Review of ParaNorman


Norman Babcock sees dead people. Not the ghastly, eat your souls type of dead people, but rather a pleasant, “How do you do?” type of dead people. That is, until he gets wrapped up in an ancient curse and an entirely different type of dead people come to town.

ParaNorman is the latest feature film from Laika, the stop motion animation studio behind 2009's Coraline. Norman (Kodi Smit-McPhee) is just trying to navigate his way through middle school in the New England town of Blithe Hollow, a task made more difficult by his paranormal abilities. He explains TV shows to the ghostly specter of his dead grandmother in his living room, and catches up with the town's dearly departed during his walk to school. The fact that no one else can see the people he's talking too means his abilities aren't all that well received by his fellow citizens. When not conversing with the other side, he has to deal with overbearing teachers in the classroom and bullies in the neighborhood. At home, he has a family that doesn't understand why he can't just act like a normal kid.

Just as his life gets to be, well, exactly as tiresome as it always is, his estranged oddball uncle (John Goodman) shows up to tell him that his extrasensory abilities are no accident of chance. It seems that the area's history of witchcraft, which the town has lately been using to gin up tourism, is tied to a real live curse that only Norman can prevent.

So it ends up that Norman and an unlikely band of his peers and near-peers, including his dweeby friend Neil (Tucker Albrizzi), erstwhile nemesis Alvin (Christopher Mintz-Plasse), dismissive older sister Courtney (Twilight's Anna Kendrick), and local beefcake Mitch (Casey Affleck) wind up in the woods above town on a supernatural mission.

Unfortunately, things don't quite go by the numbers. Instead of the curse being lifted, a hoard of the undead are unleashed on the unsuspecting but quickly trigger happy townsfolk. With the rest of the town more interested in pitchforks than solutions, it falls on Norman and his compatriots to dive in and save the day.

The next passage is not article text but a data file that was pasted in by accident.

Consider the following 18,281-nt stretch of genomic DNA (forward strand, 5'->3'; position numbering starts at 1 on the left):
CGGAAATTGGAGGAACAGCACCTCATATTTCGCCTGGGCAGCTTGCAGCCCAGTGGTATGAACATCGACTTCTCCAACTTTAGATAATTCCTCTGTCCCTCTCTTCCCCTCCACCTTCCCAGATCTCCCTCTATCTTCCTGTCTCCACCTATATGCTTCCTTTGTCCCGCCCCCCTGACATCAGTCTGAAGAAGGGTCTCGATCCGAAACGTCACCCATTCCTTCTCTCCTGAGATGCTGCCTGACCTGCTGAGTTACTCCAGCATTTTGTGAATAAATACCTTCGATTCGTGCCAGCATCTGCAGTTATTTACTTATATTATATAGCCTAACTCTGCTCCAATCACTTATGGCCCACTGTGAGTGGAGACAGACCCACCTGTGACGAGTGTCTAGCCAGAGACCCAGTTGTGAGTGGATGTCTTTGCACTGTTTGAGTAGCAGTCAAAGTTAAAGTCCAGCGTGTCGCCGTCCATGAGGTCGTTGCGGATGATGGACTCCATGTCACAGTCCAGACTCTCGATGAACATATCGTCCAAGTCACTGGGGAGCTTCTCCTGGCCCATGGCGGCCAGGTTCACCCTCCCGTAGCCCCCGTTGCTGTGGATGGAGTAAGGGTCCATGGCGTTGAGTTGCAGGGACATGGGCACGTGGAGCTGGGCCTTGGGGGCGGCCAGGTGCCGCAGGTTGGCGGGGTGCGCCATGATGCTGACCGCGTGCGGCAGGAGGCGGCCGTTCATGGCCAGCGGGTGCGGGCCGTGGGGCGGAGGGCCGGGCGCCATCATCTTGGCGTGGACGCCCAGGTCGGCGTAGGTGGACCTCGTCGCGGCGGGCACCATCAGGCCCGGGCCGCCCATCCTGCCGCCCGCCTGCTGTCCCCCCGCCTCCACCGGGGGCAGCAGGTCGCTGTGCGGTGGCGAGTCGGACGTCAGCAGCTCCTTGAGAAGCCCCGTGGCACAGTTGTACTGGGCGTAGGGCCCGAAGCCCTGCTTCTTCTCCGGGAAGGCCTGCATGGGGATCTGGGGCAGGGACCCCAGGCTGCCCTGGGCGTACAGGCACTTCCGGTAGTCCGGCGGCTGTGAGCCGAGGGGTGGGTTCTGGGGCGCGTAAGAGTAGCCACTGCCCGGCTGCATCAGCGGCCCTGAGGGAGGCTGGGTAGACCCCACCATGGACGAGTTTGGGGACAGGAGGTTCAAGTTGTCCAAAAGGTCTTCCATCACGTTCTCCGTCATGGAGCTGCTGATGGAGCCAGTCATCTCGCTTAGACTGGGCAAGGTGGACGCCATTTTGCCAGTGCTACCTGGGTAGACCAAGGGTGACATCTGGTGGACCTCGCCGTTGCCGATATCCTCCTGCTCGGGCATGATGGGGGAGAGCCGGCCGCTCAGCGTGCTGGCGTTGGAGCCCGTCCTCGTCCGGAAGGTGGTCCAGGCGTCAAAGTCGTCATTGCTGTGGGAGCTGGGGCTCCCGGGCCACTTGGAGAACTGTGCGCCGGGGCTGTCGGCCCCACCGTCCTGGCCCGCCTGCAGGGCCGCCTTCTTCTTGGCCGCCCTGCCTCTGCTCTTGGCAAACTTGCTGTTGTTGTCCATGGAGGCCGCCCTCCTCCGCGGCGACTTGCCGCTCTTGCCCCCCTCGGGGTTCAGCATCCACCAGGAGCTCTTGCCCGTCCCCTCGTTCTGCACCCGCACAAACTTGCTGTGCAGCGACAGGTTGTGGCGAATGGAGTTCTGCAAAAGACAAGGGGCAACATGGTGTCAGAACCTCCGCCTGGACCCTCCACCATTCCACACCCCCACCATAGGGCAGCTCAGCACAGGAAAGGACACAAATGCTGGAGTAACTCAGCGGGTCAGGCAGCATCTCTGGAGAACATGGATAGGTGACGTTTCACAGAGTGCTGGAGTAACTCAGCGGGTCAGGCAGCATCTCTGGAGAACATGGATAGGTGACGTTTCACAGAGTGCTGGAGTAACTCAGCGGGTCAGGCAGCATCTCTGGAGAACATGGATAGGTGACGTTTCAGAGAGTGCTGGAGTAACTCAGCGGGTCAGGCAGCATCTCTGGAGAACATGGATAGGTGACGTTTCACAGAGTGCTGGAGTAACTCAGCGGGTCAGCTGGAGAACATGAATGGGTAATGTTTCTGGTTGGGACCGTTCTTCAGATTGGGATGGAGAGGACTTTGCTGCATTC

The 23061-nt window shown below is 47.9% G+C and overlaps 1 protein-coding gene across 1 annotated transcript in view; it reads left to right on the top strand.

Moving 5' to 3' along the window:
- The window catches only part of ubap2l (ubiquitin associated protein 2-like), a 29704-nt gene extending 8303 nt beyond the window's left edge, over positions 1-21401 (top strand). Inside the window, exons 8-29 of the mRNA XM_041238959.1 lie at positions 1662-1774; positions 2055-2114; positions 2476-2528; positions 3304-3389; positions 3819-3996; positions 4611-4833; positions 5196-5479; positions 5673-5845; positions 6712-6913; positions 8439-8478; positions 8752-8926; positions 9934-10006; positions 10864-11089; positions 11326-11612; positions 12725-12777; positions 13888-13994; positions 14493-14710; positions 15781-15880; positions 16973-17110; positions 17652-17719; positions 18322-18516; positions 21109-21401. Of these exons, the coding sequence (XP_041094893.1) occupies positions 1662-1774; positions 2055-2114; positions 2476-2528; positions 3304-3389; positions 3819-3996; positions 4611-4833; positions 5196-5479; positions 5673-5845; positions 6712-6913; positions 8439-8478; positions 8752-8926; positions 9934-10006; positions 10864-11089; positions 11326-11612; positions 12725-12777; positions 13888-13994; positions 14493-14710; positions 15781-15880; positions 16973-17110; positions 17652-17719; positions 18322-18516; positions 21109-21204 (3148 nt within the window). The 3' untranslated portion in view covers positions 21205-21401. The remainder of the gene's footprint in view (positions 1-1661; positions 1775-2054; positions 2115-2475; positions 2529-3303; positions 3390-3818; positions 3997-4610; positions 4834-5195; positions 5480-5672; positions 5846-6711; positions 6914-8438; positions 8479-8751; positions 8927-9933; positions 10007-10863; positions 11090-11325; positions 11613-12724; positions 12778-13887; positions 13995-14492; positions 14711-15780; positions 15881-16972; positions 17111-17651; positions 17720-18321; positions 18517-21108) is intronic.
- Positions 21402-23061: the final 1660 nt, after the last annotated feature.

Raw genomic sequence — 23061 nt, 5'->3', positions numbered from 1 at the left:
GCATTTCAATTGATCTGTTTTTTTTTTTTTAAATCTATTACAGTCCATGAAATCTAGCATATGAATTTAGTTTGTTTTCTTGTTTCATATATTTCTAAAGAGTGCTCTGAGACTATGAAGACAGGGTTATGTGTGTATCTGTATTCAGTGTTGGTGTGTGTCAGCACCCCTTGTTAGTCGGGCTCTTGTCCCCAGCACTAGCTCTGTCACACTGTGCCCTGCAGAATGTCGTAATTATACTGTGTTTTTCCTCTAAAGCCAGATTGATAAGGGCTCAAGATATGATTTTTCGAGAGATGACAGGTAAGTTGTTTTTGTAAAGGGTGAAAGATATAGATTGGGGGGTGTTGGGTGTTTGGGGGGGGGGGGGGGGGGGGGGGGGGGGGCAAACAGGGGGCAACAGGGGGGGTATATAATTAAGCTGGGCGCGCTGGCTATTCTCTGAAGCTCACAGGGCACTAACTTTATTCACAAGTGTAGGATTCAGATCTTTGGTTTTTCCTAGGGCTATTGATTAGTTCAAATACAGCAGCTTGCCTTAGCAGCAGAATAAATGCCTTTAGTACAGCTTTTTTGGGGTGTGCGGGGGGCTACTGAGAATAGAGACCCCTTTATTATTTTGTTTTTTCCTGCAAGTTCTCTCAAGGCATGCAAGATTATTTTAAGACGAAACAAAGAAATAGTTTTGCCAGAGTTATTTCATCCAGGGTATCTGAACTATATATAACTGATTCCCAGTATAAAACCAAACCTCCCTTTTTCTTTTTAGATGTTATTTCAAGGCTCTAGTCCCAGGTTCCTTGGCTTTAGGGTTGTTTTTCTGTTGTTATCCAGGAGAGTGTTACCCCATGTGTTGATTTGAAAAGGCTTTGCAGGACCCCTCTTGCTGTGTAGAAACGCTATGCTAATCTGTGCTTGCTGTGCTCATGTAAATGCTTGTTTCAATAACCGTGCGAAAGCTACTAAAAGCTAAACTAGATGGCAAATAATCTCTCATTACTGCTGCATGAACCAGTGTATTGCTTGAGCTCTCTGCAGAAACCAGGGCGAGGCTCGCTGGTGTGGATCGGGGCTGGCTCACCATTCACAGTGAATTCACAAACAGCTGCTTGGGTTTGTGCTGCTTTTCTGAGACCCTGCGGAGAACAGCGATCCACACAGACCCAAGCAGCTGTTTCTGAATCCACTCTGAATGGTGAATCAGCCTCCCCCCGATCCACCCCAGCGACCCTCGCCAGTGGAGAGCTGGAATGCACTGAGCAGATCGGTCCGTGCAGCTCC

The plot is largely boilerplate children's movie material, but the film surfaces above the tropes long enough to add some interest to an otherwise flat story. Norman is mostly a standard issue bullied nerdy movie kid, but has just enough sass and strength of will to avoid feeling like he walked off a tiresome after school special. In a fun twist on zombie invasions, the undead in ParaNorman are more endearing than the townsfolk they're attacking, and are at least as afraid of you as you are of them. More broadly, enough background and exposition is snuck into the film to build a mythos, which gives the fairly simple turn by turn plot some heft that it would otherwise lack.

The above isn't to say that the story is weak or any kind of a let down. Just don't expect it to change your life or your outlook.

While the story is at times pedestrian, there's nothing pedestrian about the production values. ParaNorman is a gorgeous film. The long efforts of over 300 artists, artisans, and engineers went into the production, and every man-hour is evident on screen. In an industry landscape where it often seems that everything but celebrity paychecks are digital fantasies, ParaNorman bucks the trend and uses practical sets and in-camera effects for almost everything. Because of this, Norman's world fits together and works to an extent that's rarely seen in effects pictures today. Every character, prop, every set, and every and clump of dirt in every sequence was made up of real objects in space. They had to fit together and work together on set, and so they fit together and work on camera.

Even the finest technical acuity is useless without accomplished art direction, and here too Laika takes care of business. All of the character designs, from silhouette on down, tell their own stories and add to the story at large. The environmental art, from minute details of Norman's bedroom to the landscape of the deep dark woods, is similarly proficient. The town of Blithe Hollow is a fun and interesting place to spend a few hours.

Through a tour de force of technical wizardry and visual artistry, ParaNorman tells a solid tale that should entertain children and adults alike (Though, be mindful of the PG rating. The climatic finale may be a overly intense for some small children).

ParaNorman opens nationwide August 17th.

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